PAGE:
“Trust me I want to win every play, every game,” McCarthy said. “We’re a young football team, we’ve got a lot of guys battling to be on our 53, and we’ve got to make sure we create opportunities for those individuals.”
With that in mind, here’s a look at some players who helped themselves against the Rams. (Later today, I’ll take a look at those who hurt themselves).
Johnny Jolly: What once looked like it may be a charity case now looks like legitimate help for the defensive line. The Packers took back Jolly after he battled drug addiction, served jail time and a three-year suspension from NFL commissioner Roger Goodell. After a slow start to training camp, Jolly showed some of his old form. Although he played only 15 snaps, he made a major impact. He looked like the Jolly of 2009 (his last NFL season) on Saturday night, when he tipped a pass at the line of scrimmage that cornerback Jarrett Bush picked off. Jolly came up with an interception of his own when he dropped into coverage and came down with a pass deflected by cornerback Loyce Means. Jolly also made a pair of solo tackles, including one for just a 1-yard gain. He might not be in shape yet to play for long stretches, but he might have worked his way onto the roster. “Man, it’s just a matter of continuing to work hard and get better in everything I do and try my best to stick with the plan the coaches give me,” Jolly said after the game. “If I continue to do that, I’ll be fine.”
Micah Hyde: The rookie cornerback played more snaps (52) on defense than anyone else and continued to show that technique and instincts can make up for a lack of speed. Although his speed was an issue on the 57-yard completion he allowed to receiver Chris Givens in the first quarter, Hyde also should not have been left in single coverage on that play. It appeared he was expecting help from safety Jerron McMillian. Otherwise, Hyde made a major impact. Playing both outside and in the slot, he broke up a pair of passes, nearly intercepting one of them, had five tackles and a sack. He looked solid in coverage and effective blitzing from the slot. What’s more, he even got a shot at punt return duties, something he has hardly done at all in practice, and looked good on a 13-yard return. “I feel comfortable doing it,” said Hyde, who returned punts in college at Iowa. “The coaches have enough trust to put be back there, I’ll go back there and I’ll try my best doing it.”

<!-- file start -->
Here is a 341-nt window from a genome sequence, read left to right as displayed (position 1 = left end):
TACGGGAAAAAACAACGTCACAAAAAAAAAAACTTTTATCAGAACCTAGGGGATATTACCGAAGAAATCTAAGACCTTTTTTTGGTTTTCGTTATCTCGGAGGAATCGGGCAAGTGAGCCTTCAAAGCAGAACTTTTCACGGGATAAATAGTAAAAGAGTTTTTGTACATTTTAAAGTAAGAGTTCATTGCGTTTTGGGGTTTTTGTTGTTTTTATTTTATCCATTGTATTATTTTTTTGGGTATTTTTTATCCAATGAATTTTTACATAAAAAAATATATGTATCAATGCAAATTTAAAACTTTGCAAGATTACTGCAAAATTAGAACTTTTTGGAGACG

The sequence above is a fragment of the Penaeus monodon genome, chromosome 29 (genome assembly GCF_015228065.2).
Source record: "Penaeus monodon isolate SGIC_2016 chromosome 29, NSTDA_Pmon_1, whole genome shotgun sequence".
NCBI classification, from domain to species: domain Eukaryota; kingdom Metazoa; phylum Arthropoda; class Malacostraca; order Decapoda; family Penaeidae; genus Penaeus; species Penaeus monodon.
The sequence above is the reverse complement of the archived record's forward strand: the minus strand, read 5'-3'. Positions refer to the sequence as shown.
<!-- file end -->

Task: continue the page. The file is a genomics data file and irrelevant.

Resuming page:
Eddie Lacy: In his preseason debut, the rookie showed the kind of power running the Packers have lacked in their ground game in recent years. Lacy broke several tackles, showed off the spin move he used so effectively at Alabama and made a strong case for the starting job by rushing for 40 yards on eight carries. He caught one short pass and turned it into an 11-yard gain when he used his spin move to avoid a tackler. What should not go unnoticed from his 17-play stint was his solid pass protection that freed up Aaron Rodgers to hit James Jones on a slant and how the defense reacted to him when Rodgers used a play-action fake and then connected with tight end Jermichael Finley for a 33-yard catch and run. “It’s a starting point,” Lacy said. “I was able to see what I could do out there, and I just want to continue to progress and do better and get more opportunities to be able to contribute.”
B.J. Coleman: Just when it looked like Coleman had played his way out of the backup quarterback competition, he outperformed Graham Harrell and Vince Young. Coleman played the entire fourth quarter (23 snaps) and led a 13-play, 75-yard touchdown drive. He capped the drive with a throw on the run for a 9-yard touchdown pass to tight end Jake Stoneburner. He completed 8-of-13 passes for 86 yards and a passer rating of 106.6. Although he failed to pick up any first downs in his other two full series, he showed improved poise and accuracy. “He had a couple of plays that he’s going to wish he had back, but I thought he saw pressure from their defense and did a couple of things at the line of scrimmage,” McCarthy said after the game. “(He) needs to settle down a little bit more, but B.J. improved.”
Mason Crosby: Two weeks after his abysmal 3-for-8 field goal performance in the team’s scrimmage, Crosby went 3-for-3, including a solidly hit 48-yarder. It was the kind of performance Crosby needed, especially after he didn’t get any chances to kick in the preseason opener against Arizona. This may have helped him gain an edge over challenger Giorgio Tavecchio, who missed a 49-yarder and went 1-for-2. “I’ve just got to build off of that,” Crosby said. “I hit my 48-yarder as well as I wanted to.”